I ask Prof. Georgios N. Yannakakis, the brains behind the game, whether he thinks using games is a faster, alternative and/or supplementary way to learning a language. His answer is a most definite ‘yes’. ‘The association is rather clear, in my opinion, as games can provide great means for enhanced learning. The important element here is “enhanced learning”. In other words, I would conclude that using apps and games is a means to “support” (or, the more modern term, to “scaffold”) language learning.’
While learning a language always requires some degree of repetition, this is heightened with dyslexic learners. In this game, within the different teaching strategies for literacy aimed at students with dyslexia, ‘overlearning’ is always given a top priority. This technique means the student regularly repeats the same activities or exercises in order to acquire and maintain skills recently acquired, as this is viewed as contributing towards gains in speed and accuracy with regards to literacy skills. ‘In light of how players are typically expected to learn core mechanics and apply them repeatedly, digital games offer considerable potential as part of dyslexia interventions. In addition, a well-designed and rich game can keep a student engaged while working on educational activities, and even motivate them to work on them outside school hours.’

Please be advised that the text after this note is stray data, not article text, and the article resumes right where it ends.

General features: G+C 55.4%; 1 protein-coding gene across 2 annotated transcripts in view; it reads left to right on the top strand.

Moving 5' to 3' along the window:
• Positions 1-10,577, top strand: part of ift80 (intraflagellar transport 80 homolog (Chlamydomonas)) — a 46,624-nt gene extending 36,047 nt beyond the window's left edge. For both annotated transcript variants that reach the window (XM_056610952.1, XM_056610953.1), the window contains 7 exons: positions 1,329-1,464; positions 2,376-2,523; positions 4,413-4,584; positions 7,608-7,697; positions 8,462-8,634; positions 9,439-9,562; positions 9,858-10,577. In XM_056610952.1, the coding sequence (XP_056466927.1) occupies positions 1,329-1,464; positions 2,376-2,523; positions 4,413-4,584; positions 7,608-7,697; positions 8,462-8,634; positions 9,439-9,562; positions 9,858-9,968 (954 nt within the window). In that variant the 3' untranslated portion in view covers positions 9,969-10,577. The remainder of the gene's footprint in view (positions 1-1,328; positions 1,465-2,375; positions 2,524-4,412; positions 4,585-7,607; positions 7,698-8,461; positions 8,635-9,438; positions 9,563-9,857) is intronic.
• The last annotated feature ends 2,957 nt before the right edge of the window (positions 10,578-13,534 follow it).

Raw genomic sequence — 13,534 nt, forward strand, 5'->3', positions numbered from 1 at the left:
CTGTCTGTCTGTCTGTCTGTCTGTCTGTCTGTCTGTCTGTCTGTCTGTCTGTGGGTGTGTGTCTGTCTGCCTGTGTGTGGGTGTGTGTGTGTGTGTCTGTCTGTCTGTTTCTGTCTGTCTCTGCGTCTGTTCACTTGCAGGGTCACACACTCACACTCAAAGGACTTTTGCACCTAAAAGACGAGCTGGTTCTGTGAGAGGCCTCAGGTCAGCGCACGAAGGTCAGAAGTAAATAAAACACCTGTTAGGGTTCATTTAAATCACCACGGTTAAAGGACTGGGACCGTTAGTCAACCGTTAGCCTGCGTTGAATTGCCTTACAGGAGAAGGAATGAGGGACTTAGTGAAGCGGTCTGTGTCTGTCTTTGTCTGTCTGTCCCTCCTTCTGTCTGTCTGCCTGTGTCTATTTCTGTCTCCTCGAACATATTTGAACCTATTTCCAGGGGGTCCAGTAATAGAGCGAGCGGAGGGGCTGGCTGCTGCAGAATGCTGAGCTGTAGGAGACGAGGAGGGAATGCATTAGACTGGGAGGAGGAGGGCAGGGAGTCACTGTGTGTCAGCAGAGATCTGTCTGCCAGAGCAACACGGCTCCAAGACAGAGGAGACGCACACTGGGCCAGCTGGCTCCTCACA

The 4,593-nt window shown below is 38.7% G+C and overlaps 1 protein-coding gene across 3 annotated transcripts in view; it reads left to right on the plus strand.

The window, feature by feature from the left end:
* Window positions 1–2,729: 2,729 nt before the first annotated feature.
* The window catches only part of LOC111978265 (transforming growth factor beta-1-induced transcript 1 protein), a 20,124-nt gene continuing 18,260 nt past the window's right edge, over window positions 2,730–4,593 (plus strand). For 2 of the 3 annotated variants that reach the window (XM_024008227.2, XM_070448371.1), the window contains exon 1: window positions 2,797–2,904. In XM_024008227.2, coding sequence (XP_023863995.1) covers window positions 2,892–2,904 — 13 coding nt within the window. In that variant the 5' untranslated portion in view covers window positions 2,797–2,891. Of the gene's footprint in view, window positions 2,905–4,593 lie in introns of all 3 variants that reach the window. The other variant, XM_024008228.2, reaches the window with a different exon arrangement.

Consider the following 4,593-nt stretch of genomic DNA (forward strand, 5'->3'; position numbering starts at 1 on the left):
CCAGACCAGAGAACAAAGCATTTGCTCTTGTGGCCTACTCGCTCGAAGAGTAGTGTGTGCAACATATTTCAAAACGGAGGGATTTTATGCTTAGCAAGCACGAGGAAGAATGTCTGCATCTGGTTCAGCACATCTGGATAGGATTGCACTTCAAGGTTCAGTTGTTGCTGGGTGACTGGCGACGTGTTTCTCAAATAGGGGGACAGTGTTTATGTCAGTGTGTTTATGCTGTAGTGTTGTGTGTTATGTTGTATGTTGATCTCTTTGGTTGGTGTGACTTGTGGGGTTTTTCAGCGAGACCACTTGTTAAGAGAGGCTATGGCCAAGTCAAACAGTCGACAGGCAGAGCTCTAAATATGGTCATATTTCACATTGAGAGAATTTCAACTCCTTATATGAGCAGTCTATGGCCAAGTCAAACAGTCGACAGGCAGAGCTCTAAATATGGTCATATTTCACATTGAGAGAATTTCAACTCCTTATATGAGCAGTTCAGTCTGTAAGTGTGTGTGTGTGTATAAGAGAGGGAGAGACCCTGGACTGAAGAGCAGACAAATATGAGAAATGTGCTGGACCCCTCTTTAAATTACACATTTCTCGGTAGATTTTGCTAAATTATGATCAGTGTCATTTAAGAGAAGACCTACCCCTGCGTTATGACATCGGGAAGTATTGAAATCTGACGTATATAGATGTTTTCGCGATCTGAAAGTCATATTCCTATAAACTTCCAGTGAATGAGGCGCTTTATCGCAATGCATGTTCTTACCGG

So what is the best way to learn a language?
Vella says the ideal way of learning a language is to start with a solid ‘language base’. A learner needs to conceptually (syntax, phonetics, and vocabulary) understand the language and have a solid knowledge of grammar. Coupled to this, learners need to be immersed into situations that require them to use their language skills in the real world. Young learners do this naturally: they first acquire the language base ‘passively’ and then, little by little, start to experiment with ‘actively’ using this language base.
“A learner needs to conceptually understand the language and have a solid knowledge of grammar (syntax, phonetics, and vocabulary).”